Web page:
Background Heart failure remains a leading cause of morbidity and mortality. Clinical prediction models provide suboptimal estimates of mortality in this population. We sought to determine the incremental value of implantable device diagnostics over clinical prediction models for mortality. Methods and Results RAFT (Resynchronization/Defibrillation for Ambulatory Heart Failure Trial) patients with implanted devices capable of device diagnostic monitoring were included, and demographic and clinical parameters were used to compute Meta-Analysis Global Group in Chronic Heart Failure (MAGGIC) heart failure risk scores. Patients were classified according to MAGGIC score into low (0-16), intermediate (17-24), or high (>24) risk groups. Mortality was evaluated from 6 months postimplant in accordance with the RAFT protocol. In a subset of 1036 patients, multivariable analysis revealed that intermediate and high MAGGIC scores, fluid index, atrial fibrillation, and low activity flags were independent predictors of mortality. A device-integrated diagnostic parameter that included a fluid index flag and either a positive atrial fibrillation flag or a positive activity flag was able to significantly differentiate higher from lower risk for mortality in the intermediate MAGGIC cohort. The effect was more pronounced in the high-risk MAGGIC cohort, in which device-integrated diagnostic-positive patients had a shorter time to death than those who were device-integrated diagnostic negative. Conclusions Device diagnostics using a combination of fluid index trends, atrial fibrillation burden, and patient activity provide significant incremental prognostic value over clinical heart failure prediction scores in higher-risk patients. This suggests that combining clinical and device diagnostic parameters may lead to models with better predictive power. Whether this risk is modifiable with early medical intervention would warrant further studies. Clinical Trial Registration URL : http://www.clinicaltrials.gov . Unique identifier: NCT00251251.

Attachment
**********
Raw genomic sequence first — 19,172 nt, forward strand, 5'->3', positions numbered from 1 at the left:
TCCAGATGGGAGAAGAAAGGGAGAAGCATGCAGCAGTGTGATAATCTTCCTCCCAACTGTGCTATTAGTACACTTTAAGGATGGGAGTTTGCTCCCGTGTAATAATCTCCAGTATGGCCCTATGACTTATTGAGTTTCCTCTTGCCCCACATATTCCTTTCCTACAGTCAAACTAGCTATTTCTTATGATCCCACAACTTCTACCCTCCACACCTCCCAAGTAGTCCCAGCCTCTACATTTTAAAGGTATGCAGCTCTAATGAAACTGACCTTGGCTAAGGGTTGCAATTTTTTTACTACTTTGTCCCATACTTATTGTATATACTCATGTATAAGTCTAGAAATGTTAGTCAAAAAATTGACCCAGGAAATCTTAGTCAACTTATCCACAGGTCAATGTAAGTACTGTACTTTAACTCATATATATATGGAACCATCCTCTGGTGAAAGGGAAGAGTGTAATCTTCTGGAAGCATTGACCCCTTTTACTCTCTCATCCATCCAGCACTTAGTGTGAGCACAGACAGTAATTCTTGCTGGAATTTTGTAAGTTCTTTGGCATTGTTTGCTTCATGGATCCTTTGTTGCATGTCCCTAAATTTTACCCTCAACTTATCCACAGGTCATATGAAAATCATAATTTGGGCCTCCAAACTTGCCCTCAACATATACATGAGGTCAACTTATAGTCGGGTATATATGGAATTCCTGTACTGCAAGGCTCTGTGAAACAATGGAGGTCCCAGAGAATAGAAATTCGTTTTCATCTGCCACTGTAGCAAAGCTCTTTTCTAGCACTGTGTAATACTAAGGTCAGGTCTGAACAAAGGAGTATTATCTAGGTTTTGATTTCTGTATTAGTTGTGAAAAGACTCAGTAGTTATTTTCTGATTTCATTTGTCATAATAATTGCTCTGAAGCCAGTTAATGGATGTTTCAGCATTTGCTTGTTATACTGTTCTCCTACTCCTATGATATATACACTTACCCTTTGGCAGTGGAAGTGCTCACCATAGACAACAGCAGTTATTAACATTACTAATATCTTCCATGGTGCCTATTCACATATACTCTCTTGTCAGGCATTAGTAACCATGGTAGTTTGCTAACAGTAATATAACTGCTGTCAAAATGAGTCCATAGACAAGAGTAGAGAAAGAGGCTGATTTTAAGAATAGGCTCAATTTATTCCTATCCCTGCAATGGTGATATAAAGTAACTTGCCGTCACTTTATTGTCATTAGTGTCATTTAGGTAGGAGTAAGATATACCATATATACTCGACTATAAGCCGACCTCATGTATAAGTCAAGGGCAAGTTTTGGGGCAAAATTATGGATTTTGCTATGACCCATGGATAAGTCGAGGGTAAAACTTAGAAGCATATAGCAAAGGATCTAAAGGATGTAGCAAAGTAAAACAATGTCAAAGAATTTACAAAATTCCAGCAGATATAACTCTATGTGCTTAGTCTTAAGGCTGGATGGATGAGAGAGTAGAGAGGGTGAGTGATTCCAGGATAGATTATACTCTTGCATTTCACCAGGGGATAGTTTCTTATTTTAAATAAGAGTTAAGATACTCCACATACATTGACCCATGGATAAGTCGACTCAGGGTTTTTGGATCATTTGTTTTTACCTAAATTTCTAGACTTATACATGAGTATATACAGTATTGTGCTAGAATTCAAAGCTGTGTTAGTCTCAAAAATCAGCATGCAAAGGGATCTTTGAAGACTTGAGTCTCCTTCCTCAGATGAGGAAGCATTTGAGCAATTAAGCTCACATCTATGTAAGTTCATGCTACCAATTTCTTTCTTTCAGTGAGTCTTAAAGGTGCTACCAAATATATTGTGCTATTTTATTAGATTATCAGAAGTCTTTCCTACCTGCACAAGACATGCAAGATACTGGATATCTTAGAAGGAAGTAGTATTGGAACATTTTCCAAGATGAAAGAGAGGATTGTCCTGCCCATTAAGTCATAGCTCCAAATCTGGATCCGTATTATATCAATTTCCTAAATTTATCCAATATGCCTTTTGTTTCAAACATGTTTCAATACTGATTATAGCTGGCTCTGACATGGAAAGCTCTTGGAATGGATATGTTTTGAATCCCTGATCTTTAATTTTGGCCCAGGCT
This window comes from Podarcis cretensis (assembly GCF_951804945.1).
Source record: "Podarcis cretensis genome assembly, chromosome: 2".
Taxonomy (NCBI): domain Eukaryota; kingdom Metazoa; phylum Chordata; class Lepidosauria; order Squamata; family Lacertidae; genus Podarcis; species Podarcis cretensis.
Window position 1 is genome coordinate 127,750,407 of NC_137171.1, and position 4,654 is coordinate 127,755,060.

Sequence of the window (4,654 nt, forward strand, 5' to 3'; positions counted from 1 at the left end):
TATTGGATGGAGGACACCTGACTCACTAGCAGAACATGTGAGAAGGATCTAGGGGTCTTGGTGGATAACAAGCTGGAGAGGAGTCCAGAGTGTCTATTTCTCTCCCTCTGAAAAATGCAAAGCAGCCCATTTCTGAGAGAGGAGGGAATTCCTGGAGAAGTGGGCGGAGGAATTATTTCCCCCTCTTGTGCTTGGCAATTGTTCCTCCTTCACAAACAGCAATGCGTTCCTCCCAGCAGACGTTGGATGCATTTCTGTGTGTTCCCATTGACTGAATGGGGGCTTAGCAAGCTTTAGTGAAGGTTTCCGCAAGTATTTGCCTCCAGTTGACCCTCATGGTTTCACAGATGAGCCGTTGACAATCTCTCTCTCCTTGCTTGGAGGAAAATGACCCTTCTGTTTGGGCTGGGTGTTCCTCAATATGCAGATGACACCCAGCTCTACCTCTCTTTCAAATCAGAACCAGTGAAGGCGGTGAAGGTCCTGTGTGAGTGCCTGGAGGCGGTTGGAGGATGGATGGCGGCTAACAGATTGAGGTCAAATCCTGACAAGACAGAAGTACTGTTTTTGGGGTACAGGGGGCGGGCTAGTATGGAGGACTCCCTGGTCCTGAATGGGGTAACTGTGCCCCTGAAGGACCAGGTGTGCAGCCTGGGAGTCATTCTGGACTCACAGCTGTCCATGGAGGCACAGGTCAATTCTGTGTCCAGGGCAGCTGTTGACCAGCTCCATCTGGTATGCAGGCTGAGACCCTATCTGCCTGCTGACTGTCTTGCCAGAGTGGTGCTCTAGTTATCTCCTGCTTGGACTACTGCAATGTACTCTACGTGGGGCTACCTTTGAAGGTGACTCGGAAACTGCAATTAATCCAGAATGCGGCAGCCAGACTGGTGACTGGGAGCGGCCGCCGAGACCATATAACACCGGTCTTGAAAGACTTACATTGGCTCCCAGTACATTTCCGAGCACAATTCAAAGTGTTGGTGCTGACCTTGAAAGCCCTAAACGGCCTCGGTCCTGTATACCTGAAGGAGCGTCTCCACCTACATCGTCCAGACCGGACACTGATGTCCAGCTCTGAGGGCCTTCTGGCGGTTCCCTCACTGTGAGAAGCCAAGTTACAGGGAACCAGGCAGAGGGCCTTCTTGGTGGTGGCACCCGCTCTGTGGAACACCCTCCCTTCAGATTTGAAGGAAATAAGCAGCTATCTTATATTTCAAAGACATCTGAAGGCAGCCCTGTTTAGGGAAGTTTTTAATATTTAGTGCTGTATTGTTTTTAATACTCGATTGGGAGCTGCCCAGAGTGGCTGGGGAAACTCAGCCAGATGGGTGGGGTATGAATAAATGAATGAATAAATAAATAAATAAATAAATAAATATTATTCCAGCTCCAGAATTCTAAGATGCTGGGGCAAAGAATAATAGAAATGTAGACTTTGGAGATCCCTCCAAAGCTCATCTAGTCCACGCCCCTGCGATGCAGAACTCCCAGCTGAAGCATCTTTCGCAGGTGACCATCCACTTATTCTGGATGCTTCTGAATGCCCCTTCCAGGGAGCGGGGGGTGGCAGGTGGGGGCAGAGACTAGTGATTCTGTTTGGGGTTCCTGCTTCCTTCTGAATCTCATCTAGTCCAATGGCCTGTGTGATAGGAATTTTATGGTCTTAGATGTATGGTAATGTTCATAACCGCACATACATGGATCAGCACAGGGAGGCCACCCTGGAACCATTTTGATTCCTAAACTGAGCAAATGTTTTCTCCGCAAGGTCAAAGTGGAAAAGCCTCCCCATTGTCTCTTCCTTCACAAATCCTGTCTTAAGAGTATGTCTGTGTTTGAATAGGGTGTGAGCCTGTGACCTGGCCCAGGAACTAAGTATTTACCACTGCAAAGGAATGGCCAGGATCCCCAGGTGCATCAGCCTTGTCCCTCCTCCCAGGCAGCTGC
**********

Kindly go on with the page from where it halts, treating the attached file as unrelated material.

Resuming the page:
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http://dx.doi.org/10.1161/JAHA.118.010998DOI Listing
http://www.ncbi.nlm.nih.gov/pmc/articles/PMC6662119PMC
July 2019

Comparison of Ajmaline and Procainamide Provocation Tests in the Diagnosis of Brugada Syndrome.

JACC Clin Electrophysiol 2019 04 27;5(4):504-512. Epub 2019 Mar 27.

Division of Cardiology, University of British Columbia, Vancouver, British Columbia, Canada. Electronic address:

Objectives: The authors studied the response rates and relative sensitivity of the most common agents used in the sodium-channel blocker (SCB) challenge.

Background: A type 1 Brugada electrocardiographic pattern precipitated by an SCB challenge confers a diagnosis of Brugada syndrome.

Methods: Patients undergoing an SCB challenge were prospectively enrolled across Canada and the United Kingdom. Patients with no prior cardiac arrest and family histories of sudden cardiac death or Brugada syndrome were included.